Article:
Tuesday, January 1, 2019

Tinkers by Paul Harding

George Crosby remembered many things as he died, but in an order he could not control. from Tinkers by Paul Harding
A new edition of Paul Harding's Tinkers celebrates the 10th anniversary of the Pulitzer Prize-winning novel. This edition includes a foreword by Marilynne Robinson, author of Gilead, and book club extras.

Tinkers was Harding's first novel, independently published, and a word-of-mouth success. Winning the Pulitzer was called "the most dramatic literary Cinderella story of recent memory" by the New York Times. Robinson states in the forward that "Tinkers epitomizes two of its fascinations, craft and inheritance."
George Washington Crosby began to hallucinate eight days before he died. from Tinkers by Paul Harding
Over eight days--the time a hand-wound clock winds down--George Washington Crosby, a retired teacher and repairer of antique clocks, lays dying. Flashing through his consciousness arise a patchwork of memories, telling the story of his epileptic father Howard, a traveling salesman, and Howard's father, a clergyman who struggled with a mental decline.

1830s Ogee Clock

Awful damn quiet...That was it, he realized; the clock had run down. All the clocks in the room had wound down...When he realized that the silence by which he had been confused was that of all of his clocks having been allowed to wind down, he understood that he was going to die in the bed where he lay. from Tinkers by Paul Harding

Clocks are a potent recurring image. Excerpts from a 1783 manual on clock repair are inserted. Sections tell how George carried out his clock repair and added his name to the works. There is an ogee clock on the end table, one of the many that have been allowed to wind down, his family misunderstanding that the ticking was a comfort to the dying man.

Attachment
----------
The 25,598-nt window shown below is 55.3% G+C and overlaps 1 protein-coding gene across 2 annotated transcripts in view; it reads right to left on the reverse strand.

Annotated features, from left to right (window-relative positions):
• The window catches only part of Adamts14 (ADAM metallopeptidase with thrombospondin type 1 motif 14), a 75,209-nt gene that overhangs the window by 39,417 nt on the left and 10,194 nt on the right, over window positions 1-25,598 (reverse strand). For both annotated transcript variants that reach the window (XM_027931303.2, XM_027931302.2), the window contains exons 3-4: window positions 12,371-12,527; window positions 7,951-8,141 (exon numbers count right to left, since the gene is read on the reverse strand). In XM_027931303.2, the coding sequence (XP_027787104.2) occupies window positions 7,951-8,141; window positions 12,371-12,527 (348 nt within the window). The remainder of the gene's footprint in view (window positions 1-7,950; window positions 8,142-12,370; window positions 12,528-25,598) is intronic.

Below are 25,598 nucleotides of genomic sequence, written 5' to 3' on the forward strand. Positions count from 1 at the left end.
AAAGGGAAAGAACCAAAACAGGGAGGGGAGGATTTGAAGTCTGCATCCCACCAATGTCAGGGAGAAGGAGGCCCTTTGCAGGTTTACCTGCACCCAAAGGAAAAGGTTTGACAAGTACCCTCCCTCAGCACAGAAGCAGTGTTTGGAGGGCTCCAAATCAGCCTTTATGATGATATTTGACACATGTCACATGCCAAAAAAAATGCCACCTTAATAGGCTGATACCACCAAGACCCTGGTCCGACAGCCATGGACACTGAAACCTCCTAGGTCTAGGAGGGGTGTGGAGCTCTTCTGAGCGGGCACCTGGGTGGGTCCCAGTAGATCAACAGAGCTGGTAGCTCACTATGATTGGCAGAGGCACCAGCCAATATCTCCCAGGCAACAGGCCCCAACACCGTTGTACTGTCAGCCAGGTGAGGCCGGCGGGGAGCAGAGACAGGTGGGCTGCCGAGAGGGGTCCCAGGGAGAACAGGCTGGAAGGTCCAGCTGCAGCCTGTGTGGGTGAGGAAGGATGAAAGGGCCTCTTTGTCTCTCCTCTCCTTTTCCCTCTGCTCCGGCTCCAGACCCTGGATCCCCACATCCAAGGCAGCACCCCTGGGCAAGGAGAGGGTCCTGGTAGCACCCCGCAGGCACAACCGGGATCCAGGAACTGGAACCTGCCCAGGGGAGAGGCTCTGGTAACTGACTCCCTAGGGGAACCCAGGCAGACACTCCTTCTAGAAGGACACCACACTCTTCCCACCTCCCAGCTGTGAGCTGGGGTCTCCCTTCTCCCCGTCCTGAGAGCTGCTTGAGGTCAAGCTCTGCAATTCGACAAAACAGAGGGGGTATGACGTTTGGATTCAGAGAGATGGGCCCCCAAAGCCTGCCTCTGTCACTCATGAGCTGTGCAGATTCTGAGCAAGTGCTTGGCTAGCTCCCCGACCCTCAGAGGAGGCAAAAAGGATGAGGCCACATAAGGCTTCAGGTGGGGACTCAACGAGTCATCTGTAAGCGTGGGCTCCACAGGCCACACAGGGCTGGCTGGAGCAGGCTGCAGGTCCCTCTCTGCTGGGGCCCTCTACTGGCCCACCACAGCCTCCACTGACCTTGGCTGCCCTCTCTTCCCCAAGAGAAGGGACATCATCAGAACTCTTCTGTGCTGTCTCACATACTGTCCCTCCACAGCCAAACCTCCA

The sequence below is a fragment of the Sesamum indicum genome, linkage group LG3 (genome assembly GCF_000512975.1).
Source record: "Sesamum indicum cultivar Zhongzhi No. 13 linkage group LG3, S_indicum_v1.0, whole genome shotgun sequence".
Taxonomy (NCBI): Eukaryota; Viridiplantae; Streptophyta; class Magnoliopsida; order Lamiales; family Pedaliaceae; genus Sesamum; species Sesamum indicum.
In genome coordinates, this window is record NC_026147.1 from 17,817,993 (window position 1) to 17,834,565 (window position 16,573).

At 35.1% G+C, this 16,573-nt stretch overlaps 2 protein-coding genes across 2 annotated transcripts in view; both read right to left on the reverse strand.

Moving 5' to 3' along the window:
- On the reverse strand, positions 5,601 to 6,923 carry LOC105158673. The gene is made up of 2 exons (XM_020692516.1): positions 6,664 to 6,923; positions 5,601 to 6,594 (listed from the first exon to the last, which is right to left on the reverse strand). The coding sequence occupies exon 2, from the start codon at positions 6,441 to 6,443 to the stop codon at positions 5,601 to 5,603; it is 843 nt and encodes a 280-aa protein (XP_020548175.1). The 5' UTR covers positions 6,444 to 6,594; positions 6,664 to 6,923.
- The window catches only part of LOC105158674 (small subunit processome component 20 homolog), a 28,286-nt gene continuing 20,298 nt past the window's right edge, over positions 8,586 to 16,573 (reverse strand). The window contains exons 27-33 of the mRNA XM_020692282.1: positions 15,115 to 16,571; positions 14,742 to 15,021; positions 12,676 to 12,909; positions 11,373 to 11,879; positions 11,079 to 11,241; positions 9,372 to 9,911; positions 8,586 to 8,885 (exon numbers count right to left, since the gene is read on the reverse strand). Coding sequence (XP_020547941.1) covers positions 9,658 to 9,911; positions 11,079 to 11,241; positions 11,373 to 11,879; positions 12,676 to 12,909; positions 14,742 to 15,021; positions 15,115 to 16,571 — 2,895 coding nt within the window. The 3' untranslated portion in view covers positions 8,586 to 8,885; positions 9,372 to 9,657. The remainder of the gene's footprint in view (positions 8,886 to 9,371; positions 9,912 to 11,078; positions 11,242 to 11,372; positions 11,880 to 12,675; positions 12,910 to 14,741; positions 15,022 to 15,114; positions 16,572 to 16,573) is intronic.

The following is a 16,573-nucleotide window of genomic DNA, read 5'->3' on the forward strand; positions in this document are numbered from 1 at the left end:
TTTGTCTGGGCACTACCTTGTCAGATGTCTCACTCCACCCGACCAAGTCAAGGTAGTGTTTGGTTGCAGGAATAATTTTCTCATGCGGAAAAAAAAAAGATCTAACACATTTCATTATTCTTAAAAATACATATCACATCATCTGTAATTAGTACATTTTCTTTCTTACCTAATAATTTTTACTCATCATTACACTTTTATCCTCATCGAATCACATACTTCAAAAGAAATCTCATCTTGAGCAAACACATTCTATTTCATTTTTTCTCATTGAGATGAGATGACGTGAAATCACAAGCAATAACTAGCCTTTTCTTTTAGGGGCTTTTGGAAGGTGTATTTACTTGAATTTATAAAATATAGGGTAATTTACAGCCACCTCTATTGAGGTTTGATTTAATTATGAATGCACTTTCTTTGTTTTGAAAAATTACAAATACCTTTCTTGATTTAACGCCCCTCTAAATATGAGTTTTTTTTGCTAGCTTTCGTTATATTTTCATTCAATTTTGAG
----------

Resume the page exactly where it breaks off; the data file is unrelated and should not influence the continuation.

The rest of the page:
Repair signature on 1830s Ogee Clock
George's father Howard traveled into the back roads of Maine, selling his wares from his cart. Howard's observation of nature on his long days on the road make for glorious reading.
Tinker, tinker. Tin, tin, tin. Tintinnabulation. There was the ring of pots and buckets. There was also the ring in Howard Crosby's ears... from Tinkers by Paul Harding
George's family struggled with health issues that had dire consequences for their family. George's father Howard left after a disastrous epileptic fit caused his wife to consider institutionalizing him. Howard's minister father spent his days scribbling our sermons that made no sense; his mental instability caused him to abandon his family.

circa 1830s rosewood ogee clock with reverse painting on glass

The Crosby men are not the only characters with inflictions. Howard visits a hermit every spring, a man who had known Nataniel Hawthorne at college, now a silent vagrant who exchanges crude carvings for a pipeful of tobacco. One spring Howard pulls the man's infected tooth and is given a signed edition of The Scarlet Letter.

The writing is gorgeous and poetic, although some sections are challenging to stick with. This is a book best read in a long sitting. These simple Maine men won't be forgotten.

Harding studied under Marilynne Robinson and readers who enjoy her books will want to read Tinkers.

I received a free ebook from the publisher in exchange for a fair and unbiased review.

Tinkers, 10th Anniversary Edition
by Paul Harding, with an introduction by Marilynne Robinson
Bellevue Literary Press
Publication: January 8, 2019
ISBN 9781942658597, 1942658591
Hardcover $26.99 USD

“A powerful celebration of life in which a New England father and son, through suffering and joy, transcend their imprisoning lives and offer new ways of perceiving the world and mortality.” —Pulitzer Prize citation 

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